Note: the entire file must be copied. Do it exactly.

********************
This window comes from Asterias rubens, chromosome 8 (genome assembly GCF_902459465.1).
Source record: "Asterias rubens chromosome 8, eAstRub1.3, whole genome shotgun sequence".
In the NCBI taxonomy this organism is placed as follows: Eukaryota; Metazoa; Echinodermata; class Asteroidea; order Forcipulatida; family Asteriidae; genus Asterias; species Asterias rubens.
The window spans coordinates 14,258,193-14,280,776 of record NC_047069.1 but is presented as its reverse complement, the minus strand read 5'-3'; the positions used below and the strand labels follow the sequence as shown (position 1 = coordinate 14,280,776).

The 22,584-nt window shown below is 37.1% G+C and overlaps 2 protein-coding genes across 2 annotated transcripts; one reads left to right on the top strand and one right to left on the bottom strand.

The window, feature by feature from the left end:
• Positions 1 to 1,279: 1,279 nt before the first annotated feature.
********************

This window comes from Asterias rubens, chromosome 8 (genome assembly GCF_902459465.1).
Source record: "Asterias rubens chromosome 8, eAstRub1.3, whole genome shotgun sequence".
In the NCBI taxonomy this organism is placed as follows: Eukaryota; Metazoa; Echinodermata; class Asteroidea; order Forcipulatida; family Asteriidae; genus Asterias; species Asterias rubens.
The window spans coordinates 14,258,193-14,280,776 of record NC_047069.1 but is presented as its reverse complement, the minus strand read 5'-3'; the positions used below and the strand labels follow the sequence as shown (position 1 = coordinate 14,280,776).

The 22,584-nt window shown below is 37.1% G+C and overlaps 2 protein-coding genes across 2 annotated transcripts; one reads left to right on the top strand and one right to left on the bottom strand.

The window, feature by feature from the left end:
• Positions 1 to 1,279: 1,279 nt before the first annotated feature.